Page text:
Stafford was particularly appreciative of the fact that USC and Martin Luther King Jr. Community Hospital both came to Watts with banners, volunteers had uniforms and nametags, and residents could pick which of the three vaccines they wanted to take. “All of that made the community feel like they were getting first-class services in Watts.”
Vaccine hesitancy proves to be a multifaced problem in Watts and beyond
Unlike early vaccination efforts in Los Angeles — when demand was high and supply was low — health officials faced a unique obstacle in Watts: vaccine hesitancy. Even though they qualified for the shot, many community members had yet to be vaccinated. Organizers had to build community trust and identify specific barriers that made the people of Watts hesitate when it came to the COVID-19 vaccine.
One of the first steps: holding a town hall with doctors from USC, Los Angeles County+USC Medical Center and Martin Luther King Jr. Community Hospital. Organizers from the Southern California Clinical and Translational Science Institute knew they needed to give the community room for questions. For some, it was their only chance to ask a doctor about the vaccine. To ensure community members could relate to the health professionals, all doctors who attended the town hall were people of color.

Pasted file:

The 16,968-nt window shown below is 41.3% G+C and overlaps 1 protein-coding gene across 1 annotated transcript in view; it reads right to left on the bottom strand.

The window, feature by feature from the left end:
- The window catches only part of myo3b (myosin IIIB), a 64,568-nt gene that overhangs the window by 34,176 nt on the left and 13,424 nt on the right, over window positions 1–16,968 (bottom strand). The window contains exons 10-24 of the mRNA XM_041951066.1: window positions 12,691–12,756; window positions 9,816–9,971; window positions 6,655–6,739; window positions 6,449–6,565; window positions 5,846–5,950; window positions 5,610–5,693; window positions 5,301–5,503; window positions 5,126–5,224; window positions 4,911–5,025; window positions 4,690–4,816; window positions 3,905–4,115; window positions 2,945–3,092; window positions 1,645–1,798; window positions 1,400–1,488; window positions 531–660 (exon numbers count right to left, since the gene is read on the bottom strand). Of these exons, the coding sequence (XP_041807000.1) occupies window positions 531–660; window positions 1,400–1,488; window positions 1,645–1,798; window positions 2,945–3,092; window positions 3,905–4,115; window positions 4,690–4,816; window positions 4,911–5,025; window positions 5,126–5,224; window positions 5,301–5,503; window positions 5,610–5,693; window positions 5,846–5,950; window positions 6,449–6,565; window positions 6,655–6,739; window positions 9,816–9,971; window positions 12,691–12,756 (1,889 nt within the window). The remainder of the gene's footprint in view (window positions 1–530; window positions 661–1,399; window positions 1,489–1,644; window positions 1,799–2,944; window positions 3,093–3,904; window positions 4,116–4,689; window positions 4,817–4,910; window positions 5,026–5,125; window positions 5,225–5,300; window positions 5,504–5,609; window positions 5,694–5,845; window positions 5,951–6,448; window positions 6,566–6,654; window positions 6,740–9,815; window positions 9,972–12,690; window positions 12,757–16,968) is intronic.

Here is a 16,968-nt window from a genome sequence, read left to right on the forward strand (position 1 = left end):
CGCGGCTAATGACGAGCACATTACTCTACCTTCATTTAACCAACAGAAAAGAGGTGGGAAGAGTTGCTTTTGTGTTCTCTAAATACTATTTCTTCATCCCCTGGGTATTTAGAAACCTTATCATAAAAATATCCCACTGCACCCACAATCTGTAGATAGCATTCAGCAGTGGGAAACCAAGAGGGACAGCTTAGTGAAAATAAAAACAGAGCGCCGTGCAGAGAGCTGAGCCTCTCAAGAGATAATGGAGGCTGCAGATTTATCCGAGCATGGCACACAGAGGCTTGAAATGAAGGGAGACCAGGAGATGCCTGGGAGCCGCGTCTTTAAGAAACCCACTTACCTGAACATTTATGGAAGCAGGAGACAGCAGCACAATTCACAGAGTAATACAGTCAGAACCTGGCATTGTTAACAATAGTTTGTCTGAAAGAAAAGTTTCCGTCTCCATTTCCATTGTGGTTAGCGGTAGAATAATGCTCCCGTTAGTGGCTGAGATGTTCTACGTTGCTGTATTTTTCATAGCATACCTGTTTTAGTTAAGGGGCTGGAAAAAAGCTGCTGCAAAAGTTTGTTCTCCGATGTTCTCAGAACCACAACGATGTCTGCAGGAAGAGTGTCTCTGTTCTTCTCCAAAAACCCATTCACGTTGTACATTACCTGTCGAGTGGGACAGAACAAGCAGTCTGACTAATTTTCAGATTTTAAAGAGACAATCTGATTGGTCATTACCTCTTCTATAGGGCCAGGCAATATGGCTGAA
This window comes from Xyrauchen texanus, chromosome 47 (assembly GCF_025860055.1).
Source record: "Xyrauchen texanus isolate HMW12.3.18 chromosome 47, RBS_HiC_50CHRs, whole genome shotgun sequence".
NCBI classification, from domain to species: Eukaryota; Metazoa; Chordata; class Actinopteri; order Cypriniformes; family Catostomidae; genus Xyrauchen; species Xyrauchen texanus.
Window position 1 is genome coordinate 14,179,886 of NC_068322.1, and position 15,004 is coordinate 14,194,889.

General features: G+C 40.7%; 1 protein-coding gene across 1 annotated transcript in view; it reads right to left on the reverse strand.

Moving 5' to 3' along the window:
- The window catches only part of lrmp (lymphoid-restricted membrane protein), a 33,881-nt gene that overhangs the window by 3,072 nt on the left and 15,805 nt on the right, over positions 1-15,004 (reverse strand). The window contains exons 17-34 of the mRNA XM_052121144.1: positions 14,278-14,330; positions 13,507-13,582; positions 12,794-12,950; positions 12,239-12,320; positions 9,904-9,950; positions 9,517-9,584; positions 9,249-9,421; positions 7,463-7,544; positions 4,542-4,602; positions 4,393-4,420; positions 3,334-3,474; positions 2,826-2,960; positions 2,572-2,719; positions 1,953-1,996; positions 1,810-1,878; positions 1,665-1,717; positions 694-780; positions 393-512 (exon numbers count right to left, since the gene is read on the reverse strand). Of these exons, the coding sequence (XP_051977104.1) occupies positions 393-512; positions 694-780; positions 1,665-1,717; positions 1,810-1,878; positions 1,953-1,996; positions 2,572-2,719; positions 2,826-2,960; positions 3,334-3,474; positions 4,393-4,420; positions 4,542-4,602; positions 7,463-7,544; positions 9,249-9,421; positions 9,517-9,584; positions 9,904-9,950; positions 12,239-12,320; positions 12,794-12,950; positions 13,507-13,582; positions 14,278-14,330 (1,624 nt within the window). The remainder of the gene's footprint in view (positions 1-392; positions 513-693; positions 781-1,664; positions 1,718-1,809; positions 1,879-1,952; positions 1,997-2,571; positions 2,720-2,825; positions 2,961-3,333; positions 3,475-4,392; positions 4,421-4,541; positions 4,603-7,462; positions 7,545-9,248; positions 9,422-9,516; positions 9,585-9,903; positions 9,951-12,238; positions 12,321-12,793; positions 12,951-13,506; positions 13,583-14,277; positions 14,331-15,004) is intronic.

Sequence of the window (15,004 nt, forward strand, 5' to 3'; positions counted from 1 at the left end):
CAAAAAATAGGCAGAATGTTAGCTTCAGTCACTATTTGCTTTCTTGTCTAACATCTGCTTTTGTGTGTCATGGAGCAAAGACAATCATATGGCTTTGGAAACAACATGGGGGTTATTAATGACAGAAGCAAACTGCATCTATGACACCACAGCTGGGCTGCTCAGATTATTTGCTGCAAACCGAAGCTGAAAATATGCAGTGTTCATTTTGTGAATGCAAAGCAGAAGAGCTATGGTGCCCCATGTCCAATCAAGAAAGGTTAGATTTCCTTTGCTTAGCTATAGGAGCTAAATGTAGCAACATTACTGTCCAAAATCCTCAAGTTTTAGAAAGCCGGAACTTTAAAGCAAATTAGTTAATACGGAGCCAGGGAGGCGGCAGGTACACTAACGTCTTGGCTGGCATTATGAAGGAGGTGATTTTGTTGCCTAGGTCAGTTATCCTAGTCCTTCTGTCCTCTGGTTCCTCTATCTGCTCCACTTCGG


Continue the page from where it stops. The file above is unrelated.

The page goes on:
The No. 1 problem people were having wasn’t, ‘Where am I going to get the vaccine?’ It was, ‘Where am I going to get my next meal?’
Sean McBride and Michael Greene, a producer and co-founder of Everyone Can Eat, respectively, documented the town halls and vaccination clinics. They saw the value of the campaign’s hands-on, grassroots approach.
“If people are going to get vaccinated, they need to be comfortable,” McBride said. “Are they comfortable with where they are getting it, with who is administering it? Are they getting their questions answered? It was taking a person-to-person approach instead of a mandate.”
Greene quickly noticed another major barrier: food insecurity and its role in vaccination efforts.